The Gove Land Rights case – Milirrpum v Nabalco Pty Ltd, (1971) 17 FLR 141 – was the first litigation on Native Title in Australia. Justice Blackburn ruled against the Yolngu claimants on a number of issues, rejecting the doctrine of Aboriginal Title in favor of terra nullius. His ruling says a great deal about the Balanda (white people, European) concept of ‘private property’ and the social relations that comprise it.
‘I think that property, in its many forms, generally implies the right to use or enjoy, the right to exclude others, and the right to alienate. I do not say that all these rights must co-exist before there can be a proprietary interest, or deny that each of them may be subject to qualifications. But by this standard I do not think that I can characterize the relationship of the clan to the land as proprietary.
It makes little sense to say that the clan has the right to use or enjoy the land. Its members have a right, and so do members of other clans, to use and enjoy the land of their own clan and other land also. The greatest extent to which it is true that the clan as such has the right to use and enjoy the clan territory is that the clan may, in a sense in which other clans may not (save with permission or under special rules), perform ritual ceremonies on the land. That the clan has a duty to the land-to care for it-is another matter. This is not without parallels in our law, which sometimes imposes duties of such a kind on a proprietor. But this resemblance is not, or at any rate is only in a very slight degree, an indication of a proprietary interest.
The clan’s right to exclude others is not apparent: indeed it is denied by the existence of the claims of the plaintiffs represented by Daymbalipu. Again, the greatest extent to which this right can be said to exist is in the realm of ritual. But it was never suggested that ritual rules ever excluded members of other clans completely from clan territory; the exclusion was only from sites. The right to alienate is expressly repudiated by the plaintiffs in their statement of claim.
In my opinion, therefore, there is so little resemblance between property, as our law, or what I know of any other law, understands that term, and the claims of the plaintiffs for their clans, that I must hold that these claims are not in the nature of proprietary interests.
That disposes of the question in general terms, but it is proper also to consider the applicability of the Lands Acquisition Act 1955-1966. That Act does not define “property” but defines ” interest,” in relation to land, as “(a) a legal or equitable estate or interest in the land; or (b) a right, power or privilege over, or in connexion with, the land” (s. 5 (1)). The earlier Act had substantially the same definition, applied to “land,” with the inclusion of the word “easement.”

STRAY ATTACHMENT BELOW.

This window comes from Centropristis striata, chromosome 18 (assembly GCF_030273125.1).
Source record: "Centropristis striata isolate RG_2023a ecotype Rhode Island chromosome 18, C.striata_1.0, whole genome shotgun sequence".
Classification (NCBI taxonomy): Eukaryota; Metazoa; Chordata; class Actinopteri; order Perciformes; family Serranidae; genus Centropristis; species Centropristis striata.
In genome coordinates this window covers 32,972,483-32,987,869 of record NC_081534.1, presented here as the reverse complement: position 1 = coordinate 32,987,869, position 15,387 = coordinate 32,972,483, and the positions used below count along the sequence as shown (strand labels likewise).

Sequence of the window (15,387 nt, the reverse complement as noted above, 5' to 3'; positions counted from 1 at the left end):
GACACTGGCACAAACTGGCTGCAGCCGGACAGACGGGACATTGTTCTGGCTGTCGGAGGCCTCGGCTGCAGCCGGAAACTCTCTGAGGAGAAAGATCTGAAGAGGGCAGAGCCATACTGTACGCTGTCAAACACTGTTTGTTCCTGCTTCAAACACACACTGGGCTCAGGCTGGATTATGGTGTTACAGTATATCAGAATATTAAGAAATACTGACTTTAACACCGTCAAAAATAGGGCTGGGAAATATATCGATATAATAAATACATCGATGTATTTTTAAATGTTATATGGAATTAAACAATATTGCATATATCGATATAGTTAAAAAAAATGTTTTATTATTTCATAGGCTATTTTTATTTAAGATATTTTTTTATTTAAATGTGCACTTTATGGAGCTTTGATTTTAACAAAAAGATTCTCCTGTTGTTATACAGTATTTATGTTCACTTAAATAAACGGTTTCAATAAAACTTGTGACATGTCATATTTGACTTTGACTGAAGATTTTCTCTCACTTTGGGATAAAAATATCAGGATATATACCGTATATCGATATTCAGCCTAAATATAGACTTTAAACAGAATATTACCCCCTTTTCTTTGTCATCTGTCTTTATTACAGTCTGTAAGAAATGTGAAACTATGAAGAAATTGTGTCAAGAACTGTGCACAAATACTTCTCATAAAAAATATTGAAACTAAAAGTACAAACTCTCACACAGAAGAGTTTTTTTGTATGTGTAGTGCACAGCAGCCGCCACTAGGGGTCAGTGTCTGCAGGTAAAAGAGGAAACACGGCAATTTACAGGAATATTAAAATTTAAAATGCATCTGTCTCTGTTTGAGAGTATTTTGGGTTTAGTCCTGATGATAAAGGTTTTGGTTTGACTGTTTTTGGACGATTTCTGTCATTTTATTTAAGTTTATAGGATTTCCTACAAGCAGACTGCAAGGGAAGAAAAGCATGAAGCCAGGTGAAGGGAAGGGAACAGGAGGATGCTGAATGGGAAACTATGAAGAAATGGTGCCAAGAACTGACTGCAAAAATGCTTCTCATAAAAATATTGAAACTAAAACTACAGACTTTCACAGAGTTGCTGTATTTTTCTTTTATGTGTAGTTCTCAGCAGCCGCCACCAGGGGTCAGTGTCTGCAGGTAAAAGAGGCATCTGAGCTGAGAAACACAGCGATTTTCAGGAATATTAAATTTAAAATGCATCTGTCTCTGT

The Solicitor-General submitted shortly (the point, in his submission, did not require extensive argument) that the Act does not apply to any interest other than one already known to the law of property at the time when the Act was passed. It therefore could not protect the plaintiffs’ interests. I do not think I need decide the theoretical question whether a proprietary interest of a new kind which was created, or held to exist, after the passing of the Act, would be protected by it. Mr. Woodward submitted that the words “right, power, or privilege over, or in connexion with, the land” were wide enough to cover “communal native title” which was shown by the evidence to be vested in the Rirratjingu and the Gumatj in respect of the land attributed to their respective clans. With respect, I think this is begging the question. It amounts to saying that whenever aboriginal natives are found in occupation of land under a system which does not recognize private property in land, that is “communal native title,” and that that alone is sufficient to attract the protection of the words “right, power, or privilege over, or in connexion with, the land” in the Act.’